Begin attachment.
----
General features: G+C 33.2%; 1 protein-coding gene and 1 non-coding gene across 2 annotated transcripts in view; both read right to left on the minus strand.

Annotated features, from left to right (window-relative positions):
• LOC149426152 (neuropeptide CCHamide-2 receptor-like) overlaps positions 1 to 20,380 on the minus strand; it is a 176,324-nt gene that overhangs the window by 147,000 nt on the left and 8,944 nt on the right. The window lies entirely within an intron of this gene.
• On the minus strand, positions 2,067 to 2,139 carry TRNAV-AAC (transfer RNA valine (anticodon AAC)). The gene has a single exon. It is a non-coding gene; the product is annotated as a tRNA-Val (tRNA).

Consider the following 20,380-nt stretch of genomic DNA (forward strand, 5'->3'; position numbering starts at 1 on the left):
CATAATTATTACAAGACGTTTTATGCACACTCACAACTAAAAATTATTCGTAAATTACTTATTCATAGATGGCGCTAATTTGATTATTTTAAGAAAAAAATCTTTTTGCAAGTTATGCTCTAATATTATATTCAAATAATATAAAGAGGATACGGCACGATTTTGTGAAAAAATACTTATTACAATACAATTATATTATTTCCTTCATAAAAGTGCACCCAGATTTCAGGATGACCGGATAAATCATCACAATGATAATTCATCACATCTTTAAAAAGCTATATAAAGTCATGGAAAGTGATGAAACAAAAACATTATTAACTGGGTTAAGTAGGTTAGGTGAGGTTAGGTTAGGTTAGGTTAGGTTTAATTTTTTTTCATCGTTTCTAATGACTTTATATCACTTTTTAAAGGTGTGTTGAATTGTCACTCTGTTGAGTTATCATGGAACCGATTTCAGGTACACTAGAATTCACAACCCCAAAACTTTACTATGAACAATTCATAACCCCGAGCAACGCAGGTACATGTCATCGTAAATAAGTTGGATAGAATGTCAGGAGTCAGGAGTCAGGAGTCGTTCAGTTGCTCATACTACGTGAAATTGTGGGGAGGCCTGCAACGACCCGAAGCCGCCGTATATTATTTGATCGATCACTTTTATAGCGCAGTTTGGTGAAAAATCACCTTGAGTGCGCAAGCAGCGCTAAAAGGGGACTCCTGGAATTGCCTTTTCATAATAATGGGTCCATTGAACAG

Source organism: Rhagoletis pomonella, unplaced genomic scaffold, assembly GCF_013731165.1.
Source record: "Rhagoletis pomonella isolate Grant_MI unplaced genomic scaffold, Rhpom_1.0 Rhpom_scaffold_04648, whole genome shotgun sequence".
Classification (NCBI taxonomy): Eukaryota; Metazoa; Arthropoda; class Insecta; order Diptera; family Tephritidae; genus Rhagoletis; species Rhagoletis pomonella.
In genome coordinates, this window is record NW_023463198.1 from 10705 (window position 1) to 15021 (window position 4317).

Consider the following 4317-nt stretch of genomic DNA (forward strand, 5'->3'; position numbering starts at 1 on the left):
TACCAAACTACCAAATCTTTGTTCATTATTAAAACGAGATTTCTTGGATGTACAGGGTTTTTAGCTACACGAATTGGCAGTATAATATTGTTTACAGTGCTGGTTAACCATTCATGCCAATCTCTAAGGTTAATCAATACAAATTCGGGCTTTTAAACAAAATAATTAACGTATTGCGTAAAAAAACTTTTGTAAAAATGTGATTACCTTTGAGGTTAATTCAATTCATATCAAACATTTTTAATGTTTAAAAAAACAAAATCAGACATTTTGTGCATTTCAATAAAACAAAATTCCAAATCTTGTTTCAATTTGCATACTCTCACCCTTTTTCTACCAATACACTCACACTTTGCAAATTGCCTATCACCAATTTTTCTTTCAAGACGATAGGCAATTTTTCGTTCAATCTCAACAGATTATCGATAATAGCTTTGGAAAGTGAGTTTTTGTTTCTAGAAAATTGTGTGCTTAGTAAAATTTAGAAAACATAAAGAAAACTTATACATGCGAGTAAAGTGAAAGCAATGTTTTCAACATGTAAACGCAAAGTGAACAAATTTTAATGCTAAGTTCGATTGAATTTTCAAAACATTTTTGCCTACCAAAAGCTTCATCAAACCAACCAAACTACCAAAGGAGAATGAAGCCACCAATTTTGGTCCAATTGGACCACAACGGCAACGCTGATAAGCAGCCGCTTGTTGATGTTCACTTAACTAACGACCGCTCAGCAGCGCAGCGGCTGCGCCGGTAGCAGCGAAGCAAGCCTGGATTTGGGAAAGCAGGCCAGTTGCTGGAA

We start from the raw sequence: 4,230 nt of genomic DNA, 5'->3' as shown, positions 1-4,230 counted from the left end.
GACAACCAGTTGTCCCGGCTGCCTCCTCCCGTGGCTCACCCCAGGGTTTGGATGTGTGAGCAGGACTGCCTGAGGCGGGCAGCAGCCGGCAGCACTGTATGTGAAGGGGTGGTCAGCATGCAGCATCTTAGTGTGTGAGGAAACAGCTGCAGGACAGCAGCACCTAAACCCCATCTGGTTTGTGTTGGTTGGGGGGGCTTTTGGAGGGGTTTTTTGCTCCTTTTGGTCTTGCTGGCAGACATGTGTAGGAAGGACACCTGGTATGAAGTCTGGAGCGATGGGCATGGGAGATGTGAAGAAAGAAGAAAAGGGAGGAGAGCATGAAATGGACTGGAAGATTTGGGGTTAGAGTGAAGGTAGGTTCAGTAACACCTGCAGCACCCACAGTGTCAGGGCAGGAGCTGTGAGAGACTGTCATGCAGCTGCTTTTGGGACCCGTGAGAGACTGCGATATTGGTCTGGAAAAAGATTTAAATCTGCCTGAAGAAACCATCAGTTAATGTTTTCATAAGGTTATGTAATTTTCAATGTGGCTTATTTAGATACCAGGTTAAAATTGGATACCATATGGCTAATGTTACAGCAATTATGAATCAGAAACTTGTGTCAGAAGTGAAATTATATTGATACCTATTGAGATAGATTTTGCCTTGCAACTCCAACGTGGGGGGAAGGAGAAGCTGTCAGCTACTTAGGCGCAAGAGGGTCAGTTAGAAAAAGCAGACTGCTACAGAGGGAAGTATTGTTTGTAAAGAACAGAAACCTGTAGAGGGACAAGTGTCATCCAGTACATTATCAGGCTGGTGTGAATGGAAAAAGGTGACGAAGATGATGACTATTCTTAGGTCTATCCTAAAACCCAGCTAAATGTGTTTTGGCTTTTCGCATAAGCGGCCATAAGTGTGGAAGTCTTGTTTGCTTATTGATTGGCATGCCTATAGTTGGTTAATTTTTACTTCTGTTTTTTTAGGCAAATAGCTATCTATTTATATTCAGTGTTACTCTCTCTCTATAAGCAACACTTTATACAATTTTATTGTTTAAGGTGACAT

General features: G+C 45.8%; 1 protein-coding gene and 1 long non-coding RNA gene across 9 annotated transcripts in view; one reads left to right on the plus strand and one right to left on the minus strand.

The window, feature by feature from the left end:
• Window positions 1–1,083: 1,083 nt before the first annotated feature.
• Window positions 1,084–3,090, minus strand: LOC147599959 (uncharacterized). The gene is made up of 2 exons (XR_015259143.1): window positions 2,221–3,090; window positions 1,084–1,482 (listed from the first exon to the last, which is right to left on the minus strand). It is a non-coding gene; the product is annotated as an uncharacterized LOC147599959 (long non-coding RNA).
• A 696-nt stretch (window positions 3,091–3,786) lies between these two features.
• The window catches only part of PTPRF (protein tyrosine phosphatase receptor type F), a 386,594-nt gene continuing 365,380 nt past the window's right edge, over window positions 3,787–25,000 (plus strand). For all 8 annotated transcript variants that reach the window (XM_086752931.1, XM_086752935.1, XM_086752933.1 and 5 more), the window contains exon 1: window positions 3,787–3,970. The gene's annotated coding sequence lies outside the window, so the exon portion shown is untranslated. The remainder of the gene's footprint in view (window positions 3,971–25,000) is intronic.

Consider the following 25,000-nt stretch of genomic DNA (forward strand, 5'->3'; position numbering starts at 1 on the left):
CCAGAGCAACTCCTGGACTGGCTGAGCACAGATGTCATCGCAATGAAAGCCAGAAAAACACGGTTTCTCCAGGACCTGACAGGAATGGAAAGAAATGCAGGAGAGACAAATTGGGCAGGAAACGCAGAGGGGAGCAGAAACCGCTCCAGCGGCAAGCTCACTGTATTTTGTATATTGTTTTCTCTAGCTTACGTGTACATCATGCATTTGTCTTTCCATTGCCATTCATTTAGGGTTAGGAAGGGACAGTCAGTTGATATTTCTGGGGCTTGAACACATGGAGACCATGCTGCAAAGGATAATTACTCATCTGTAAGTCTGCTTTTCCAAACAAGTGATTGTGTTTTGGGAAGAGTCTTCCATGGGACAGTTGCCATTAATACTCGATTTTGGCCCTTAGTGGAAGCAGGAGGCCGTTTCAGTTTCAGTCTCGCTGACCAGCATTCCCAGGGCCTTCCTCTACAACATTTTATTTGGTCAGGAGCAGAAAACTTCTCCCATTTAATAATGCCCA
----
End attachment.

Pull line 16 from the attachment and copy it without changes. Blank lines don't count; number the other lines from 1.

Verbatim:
The window, feature by feature from the left end: